Bottom line: Foxconn’s taking of the smartphone manufacturing crown from Samsung reflects the resurgence of Apple and rises of Huawei and Xiaomi, and could ultimately force other brands to use such third-party producers.
Today we’ll take a step back from the usual name-brand smartphone rankings to look at a new report that shows that Taiwan’s Foxconn (HKEx: 2038) is emerging as one of those “industry leaders you never heard of”, quietly supporting some of the fastest-growing names. That’s the big takeaway from the latest figures from data tracking firm IDC, which show that Foxconn officially passed global titan Samsung (Seoul: 005930) in last year’s final quarter to become the world’s biggest smartphone manufacturer.
Most industry insiders already know Foxconn and its parent, Hon Hai, because of their longtime relationship as a key producer of iPhones for Apple (Nasdaq: AAPL). But the Taiwan company also counts Xiaomi as a major client, as that company experiences a resurgence in its fortunes after a couple of years in the dark. Foxconn also makes phones for Huawei, which is also doing quite well on the global smartphone scene at the moment.
Moving in the other direction is Samsung, which makes its own smartphones and in last year’s fourth quarter officially ceded the global smartphone crown to Apple. So in that sense, Foxconn’s overtaking of Samsung on the smartphone manufacturing charts is probably a natural progression, especially given the recently rising fortunes of Foxconn customers Xiaomi and Huawei.
All that said, let’s zoom in on the latest headlines that don’t show any data but simply say that Foxconn overtook Samsung to become the world’s largest smartphone manufacturer in the final three months of last year. (press release) The other big news from that data showed Oppo, also a leading brand, dropping from the third biggest manufacturer to the number four spot. It was overtaken by another Taiwan third-party manufacturer, Pegatron (Taipei: 4398) which also counts Apple as a client.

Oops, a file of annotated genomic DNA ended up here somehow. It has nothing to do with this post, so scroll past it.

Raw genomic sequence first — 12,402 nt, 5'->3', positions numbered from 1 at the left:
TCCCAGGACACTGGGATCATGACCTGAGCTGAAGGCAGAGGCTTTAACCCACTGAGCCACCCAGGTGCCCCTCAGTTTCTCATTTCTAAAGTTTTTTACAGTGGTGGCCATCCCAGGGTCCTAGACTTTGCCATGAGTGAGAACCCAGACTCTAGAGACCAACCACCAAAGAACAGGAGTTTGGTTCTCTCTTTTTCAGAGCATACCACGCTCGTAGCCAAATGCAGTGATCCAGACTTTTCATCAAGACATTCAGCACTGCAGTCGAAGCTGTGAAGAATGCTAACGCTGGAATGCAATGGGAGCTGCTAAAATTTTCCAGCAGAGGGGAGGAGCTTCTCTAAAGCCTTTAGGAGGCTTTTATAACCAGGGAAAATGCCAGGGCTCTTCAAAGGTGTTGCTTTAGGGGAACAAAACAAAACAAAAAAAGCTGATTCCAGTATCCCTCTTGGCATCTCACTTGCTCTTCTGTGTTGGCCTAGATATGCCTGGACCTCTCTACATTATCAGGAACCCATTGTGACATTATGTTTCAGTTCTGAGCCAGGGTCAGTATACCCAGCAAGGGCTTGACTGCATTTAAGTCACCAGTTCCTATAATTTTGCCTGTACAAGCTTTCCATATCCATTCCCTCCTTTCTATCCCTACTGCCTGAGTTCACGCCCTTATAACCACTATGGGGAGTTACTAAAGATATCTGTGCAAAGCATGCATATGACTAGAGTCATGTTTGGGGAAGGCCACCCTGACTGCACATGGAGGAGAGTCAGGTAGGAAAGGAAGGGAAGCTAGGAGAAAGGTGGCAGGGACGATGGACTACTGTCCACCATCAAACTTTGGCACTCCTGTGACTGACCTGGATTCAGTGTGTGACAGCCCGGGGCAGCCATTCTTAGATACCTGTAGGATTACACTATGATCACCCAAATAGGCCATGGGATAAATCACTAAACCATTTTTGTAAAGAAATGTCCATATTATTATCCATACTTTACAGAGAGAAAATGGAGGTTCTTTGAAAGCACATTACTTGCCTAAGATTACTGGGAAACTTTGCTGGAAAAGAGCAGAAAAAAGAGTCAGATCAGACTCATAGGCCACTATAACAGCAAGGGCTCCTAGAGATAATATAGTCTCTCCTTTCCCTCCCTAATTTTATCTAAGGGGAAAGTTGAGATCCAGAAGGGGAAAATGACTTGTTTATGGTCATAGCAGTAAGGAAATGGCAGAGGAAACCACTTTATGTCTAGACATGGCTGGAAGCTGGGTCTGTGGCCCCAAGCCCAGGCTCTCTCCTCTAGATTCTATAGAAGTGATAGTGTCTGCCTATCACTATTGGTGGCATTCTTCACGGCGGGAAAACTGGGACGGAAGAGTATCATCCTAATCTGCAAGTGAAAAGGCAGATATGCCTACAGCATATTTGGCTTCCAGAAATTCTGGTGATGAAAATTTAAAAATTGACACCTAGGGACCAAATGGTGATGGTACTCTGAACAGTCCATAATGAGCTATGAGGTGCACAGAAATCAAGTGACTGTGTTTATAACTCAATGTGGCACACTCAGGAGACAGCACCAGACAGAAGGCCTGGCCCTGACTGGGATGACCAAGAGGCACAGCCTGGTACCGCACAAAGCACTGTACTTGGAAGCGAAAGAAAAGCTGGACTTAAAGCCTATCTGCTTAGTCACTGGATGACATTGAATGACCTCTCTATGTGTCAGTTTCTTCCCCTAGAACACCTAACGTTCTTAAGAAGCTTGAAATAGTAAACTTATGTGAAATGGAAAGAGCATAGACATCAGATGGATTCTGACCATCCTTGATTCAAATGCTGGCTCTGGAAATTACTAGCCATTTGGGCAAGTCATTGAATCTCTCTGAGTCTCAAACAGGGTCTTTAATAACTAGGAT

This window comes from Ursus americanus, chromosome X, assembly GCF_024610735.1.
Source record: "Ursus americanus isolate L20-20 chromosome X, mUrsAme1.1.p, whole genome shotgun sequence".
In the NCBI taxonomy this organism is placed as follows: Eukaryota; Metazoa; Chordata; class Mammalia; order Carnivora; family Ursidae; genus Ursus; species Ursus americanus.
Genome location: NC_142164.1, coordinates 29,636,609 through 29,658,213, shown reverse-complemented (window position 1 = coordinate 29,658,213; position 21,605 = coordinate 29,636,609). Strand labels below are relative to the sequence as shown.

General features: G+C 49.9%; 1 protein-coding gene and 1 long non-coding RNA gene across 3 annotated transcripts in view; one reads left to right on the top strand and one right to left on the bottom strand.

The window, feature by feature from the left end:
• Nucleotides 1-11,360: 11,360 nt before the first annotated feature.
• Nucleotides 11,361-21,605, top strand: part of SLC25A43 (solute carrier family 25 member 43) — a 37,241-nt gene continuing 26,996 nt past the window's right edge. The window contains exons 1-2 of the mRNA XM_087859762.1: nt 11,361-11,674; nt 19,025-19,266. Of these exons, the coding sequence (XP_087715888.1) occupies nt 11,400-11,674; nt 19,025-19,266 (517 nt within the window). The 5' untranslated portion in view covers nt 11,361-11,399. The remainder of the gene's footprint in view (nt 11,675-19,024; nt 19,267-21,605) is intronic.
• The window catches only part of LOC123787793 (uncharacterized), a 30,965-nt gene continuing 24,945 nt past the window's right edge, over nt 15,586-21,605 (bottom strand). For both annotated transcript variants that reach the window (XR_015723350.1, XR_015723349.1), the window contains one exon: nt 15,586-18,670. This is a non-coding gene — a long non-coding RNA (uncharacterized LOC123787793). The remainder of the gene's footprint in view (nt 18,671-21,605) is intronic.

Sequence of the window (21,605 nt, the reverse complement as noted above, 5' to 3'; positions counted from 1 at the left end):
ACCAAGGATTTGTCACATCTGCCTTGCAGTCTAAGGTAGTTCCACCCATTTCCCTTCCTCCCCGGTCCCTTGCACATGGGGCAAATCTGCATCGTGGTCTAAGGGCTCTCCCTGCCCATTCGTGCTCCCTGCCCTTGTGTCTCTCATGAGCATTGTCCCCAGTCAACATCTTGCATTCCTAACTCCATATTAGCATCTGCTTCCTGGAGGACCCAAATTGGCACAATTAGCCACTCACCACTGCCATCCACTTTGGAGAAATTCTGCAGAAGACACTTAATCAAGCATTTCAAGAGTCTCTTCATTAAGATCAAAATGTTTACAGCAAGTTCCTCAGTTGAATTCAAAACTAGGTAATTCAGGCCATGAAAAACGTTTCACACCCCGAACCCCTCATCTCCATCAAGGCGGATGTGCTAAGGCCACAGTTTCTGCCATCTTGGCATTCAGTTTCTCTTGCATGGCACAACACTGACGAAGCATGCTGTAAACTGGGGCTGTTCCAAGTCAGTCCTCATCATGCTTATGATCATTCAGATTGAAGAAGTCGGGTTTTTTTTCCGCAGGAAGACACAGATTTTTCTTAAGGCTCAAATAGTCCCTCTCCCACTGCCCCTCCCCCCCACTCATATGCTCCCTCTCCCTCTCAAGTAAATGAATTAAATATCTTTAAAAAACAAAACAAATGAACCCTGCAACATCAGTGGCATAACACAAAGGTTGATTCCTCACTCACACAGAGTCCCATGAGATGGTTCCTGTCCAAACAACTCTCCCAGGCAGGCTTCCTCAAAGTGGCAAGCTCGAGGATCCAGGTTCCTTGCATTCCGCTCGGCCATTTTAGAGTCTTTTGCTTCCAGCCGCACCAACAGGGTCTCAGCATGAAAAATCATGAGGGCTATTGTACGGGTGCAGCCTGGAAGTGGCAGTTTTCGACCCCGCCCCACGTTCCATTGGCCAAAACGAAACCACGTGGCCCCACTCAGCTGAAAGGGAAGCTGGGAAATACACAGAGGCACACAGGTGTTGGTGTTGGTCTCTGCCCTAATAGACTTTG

On an annual basis, Samsung still came out as the world’s biggest smartphone maker for all of 2017. That’s consistent with last year’s full-year data as well, which showed that Samsung was the leading brand for the year, even as it lost the actual title in the fourth quarter to Apple as the latter rolled out its latest iPhone.
Good for Foxconn?
So, what does all this say about Foxconn and the industry in general? Certainly one of the biggest trends appears to a consolidation of the sector by third-party manufacturers like Foxconn and Pegatron, which are unknown outside industry circles but are the driving force enabling the rise of names like Xiaomi and even Huawei. Such companies provide the big brands with flexibility in terms of production, and also allow the big names to focus on more important things like product design and promotion rather than more mundane matters like manufacturing.
But big business doesn’t definitely guarantee big profits, as both Foxconn and Pegatron have shown. Foxconn, which is listed in Hong Kong as FIH Mobile, saw its revenue double last year. But its costs also soared, forcing it into the loss column, and pushing its stock to extremely low levels. Pegatron doesn’t look much better, though at least that company is earning a profit.
It seems that the bottom line is probably something that all of us have known for quite sometime, namely that third-party manufacturing doesn’t pay with big profits and is an extremely thin-margin business. Foxconn and parent Hon Hai have discovered this in the last few years and are trying to make a go with Hon Hai’s recently purchased Sharp, the Japanese electronics brand that has fallen on hard times but still enjoys a relatively strong reputation.
Meantime, the slim big bucks out there are clearly being made by the brands that can take advantage of low manufacturing costs and big mark-ups from loyal customers. At this point Apple seems to be earning the bulk of those profits, but I expect that Huawei may be moving up the profitability chain as well. Xiaomi could be moving in that direction also, though it’s still quite focused on the less-profitable low end of the market.
At the end of the day, we can probably expect to see current trends continue. That means that perhaps names like Samsung and Oppo will eventually abandon manufacturing, which they probably need to do anyhow, to focus on shoring up their increasingly shaky branded business.